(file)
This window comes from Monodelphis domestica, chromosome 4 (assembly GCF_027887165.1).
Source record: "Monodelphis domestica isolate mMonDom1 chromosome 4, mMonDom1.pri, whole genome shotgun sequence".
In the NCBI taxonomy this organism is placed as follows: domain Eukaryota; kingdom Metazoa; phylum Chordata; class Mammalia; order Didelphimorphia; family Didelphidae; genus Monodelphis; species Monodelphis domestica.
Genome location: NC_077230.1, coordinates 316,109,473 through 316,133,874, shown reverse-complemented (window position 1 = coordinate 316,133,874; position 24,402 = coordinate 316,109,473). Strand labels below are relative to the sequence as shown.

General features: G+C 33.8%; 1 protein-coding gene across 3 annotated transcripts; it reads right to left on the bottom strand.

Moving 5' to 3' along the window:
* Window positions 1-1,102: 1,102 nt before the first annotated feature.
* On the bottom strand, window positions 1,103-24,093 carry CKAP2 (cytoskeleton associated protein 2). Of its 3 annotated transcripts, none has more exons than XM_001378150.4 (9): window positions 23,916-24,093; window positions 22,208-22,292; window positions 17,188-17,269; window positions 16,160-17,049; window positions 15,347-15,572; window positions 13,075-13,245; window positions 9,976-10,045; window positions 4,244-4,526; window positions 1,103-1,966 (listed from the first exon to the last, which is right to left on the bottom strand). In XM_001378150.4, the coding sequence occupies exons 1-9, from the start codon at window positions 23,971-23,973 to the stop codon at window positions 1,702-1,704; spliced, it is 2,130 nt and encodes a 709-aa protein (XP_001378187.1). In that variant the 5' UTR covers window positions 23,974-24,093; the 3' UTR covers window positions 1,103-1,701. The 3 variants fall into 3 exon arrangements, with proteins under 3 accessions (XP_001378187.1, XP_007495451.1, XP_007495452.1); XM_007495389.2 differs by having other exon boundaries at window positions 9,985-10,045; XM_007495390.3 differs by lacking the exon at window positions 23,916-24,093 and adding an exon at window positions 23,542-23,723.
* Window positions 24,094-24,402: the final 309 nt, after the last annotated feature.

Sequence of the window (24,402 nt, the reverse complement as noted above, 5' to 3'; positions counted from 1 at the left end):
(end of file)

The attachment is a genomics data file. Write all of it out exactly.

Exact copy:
This window comes from Monodelphis domestica, chromosome 4 (assembly GCF_027887165.1).
Source record: "Monodelphis domestica isolate mMonDom1 chromosome 4, mMonDom1.pri, whole genome shotgun sequence".
In the NCBI taxonomy this organism is placed as follows: domain Eukaryota; kingdom Metazoa; phylum Chordata; class Mammalia; order Didelphimorphia; family Didelphidae; genus Monodelphis; species Monodelphis domestica.
Genome location: NC_077230.1, coordinates 316,109,473 through 316,133,874, shown reverse-complemented (window position 1 = coordinate 316,133,874; position 24,402 = coordinate 316,109,473). Strand labels below are relative to the sequence as shown.

General features: G+C 33.8%; 1 protein-coding gene across 3 annotated transcripts; it reads right to left on the bottom strand.

Moving 5' to 3' along the window:
* Window positions 1-1,102: 1,102 nt before the first annotated feature.
* On the bottom strand, window positions 1,103-24,093 carry CKAP2 (cytoskeleton associated protein 2). Of its 3 annotated transcripts, none has more exons than XM_001378150.4 (9): window positions 23,916-24,093; window positions 22,208-22,292; window positions 17,188-17,269; window positions 16,160-17,049; window positions 15,347-15,572; window positions 13,075-13,245; window positions 9,976-10,045; window positions 4,244-4,526; window positions 1,103-1,966 (listed from the first exon to the last, which is right to left on the bottom strand). In XM_001378150.4, the coding sequence occupies exons 1-9, from the start codon at window positions 23,971-23,973 to the stop codon at window positions 1,702-1,704; spliced, it is 2,130 nt and encodes a 709-aa protein (XP_001378187.1). In that variant the 5' UTR covers window positions 23,974-24,093; the 3' UTR covers window positions 1,103-1,701. The 3 variants fall into 3 exon arrangements, with proteins under 3 accessions (XP_001378187.1, XP_007495451.1, XP_007495452.1); XM_007495389.2 differs by having other exon boundaries at window positions 9,985-10,045; XM_007495390.3 differs by lacking the exon at window positions 23,916-24,093 and adding an exon at window positions 23,542-23,723.
* Window positions 24,094-24,402: the final 309 nt, after the last annotated feature.

Sequence of the window (24,402 nt, the reverse complement as noted above, 5' to 3'; positions counted from 1 at the left end):